German man cashes in on bottle recycling
A 27-year-old man faced court in Bochum, Germany, on two fraud charges, after allegedly making €1.2m ($1.5m) through illegally manipulating machines used for a deposit return scheme for bottles and cans. He is accused of defrauding drinks manufacturers by disabling the shredding mechanism on two machines, allowing him to claim back deposits for the same bottles over and over again.
With each plastic bottle usually earning a 25-cent return, the accused man would have had to “recycle” his set of bottles 4.8m times.
His lawyer claimed his client was a “straw man” who had taken over a retail outfit as a favour to a relative, unaware of the manipulated machines having been put in place.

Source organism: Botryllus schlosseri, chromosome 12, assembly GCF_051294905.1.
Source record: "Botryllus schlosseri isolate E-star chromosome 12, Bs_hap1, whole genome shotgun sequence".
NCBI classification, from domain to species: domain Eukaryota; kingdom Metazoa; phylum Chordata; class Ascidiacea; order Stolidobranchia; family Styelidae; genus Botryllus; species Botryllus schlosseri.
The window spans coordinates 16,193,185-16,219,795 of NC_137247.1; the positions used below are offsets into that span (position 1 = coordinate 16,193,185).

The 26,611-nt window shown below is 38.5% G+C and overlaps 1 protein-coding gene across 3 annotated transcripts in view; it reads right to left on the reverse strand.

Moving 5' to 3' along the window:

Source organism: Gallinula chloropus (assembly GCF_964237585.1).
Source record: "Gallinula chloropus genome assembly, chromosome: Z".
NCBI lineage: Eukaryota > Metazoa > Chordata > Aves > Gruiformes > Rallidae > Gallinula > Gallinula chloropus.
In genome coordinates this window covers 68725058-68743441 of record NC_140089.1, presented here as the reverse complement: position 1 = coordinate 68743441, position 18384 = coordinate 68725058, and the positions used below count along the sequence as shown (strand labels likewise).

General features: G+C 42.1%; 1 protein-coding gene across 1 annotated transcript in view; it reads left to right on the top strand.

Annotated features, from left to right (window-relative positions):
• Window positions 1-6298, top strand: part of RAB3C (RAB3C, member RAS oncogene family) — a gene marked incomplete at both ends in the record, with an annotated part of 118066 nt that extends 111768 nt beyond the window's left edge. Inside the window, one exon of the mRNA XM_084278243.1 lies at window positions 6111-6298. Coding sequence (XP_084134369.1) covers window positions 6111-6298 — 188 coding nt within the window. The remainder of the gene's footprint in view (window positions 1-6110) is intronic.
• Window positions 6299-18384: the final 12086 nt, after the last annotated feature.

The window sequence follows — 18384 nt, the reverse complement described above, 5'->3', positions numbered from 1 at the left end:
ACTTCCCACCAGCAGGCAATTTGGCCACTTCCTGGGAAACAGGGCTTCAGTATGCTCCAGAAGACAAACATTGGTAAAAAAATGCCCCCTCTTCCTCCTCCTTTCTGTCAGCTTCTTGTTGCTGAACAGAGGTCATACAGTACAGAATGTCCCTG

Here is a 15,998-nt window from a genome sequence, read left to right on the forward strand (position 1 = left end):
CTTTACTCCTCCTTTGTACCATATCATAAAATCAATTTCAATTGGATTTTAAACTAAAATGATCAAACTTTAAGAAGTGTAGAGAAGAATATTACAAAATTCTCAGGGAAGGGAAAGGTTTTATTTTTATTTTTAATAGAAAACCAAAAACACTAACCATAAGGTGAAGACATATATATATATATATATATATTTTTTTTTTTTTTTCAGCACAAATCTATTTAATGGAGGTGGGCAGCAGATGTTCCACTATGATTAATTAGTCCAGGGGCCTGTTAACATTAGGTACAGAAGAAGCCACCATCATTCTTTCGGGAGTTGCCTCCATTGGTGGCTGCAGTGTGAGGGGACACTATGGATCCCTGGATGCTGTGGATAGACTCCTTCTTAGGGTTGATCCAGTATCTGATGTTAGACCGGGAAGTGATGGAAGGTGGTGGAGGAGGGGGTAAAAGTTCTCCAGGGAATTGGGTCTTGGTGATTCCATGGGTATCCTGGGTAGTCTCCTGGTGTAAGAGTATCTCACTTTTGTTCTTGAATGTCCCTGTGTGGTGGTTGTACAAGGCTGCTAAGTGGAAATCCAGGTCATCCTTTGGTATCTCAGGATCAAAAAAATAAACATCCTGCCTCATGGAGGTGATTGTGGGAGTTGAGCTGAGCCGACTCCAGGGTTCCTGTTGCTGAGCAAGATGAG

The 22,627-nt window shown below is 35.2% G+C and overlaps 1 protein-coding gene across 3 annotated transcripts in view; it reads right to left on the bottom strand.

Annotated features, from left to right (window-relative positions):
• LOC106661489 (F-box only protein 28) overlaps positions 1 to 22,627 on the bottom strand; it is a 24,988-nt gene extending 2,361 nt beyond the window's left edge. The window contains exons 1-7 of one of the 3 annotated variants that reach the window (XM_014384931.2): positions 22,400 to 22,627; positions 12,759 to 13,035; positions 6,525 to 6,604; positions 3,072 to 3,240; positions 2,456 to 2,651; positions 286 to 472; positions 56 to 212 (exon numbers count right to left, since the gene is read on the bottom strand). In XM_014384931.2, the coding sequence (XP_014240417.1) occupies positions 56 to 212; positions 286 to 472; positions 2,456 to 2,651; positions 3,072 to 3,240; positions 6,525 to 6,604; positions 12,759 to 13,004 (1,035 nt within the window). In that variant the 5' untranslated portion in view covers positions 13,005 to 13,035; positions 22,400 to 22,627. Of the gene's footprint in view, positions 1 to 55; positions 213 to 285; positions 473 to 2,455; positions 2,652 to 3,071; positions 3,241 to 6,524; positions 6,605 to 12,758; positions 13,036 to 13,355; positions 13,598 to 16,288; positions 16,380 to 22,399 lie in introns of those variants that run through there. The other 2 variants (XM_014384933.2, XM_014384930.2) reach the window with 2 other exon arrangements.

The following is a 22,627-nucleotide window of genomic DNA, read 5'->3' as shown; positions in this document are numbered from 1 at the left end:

Under the deposit return scheme, which has been in place in Germany since 2003 and is due to be introduced in England this year, customers pay an additional deposit or Pfand as part of the price of a bottle or can, which they can reclaim when returning the drinks container to a vendor.
The return usually takes place via sophisticated “reverse vending machines” that scan in the bottles and hand out a voucher customers can cash in at the counter.
Reusable bottles are stored and sent back to the manufacturer, while nonreusable “one-way” bottles, usually made out of polyethylene terephthalate, are shredded inside the mechanism.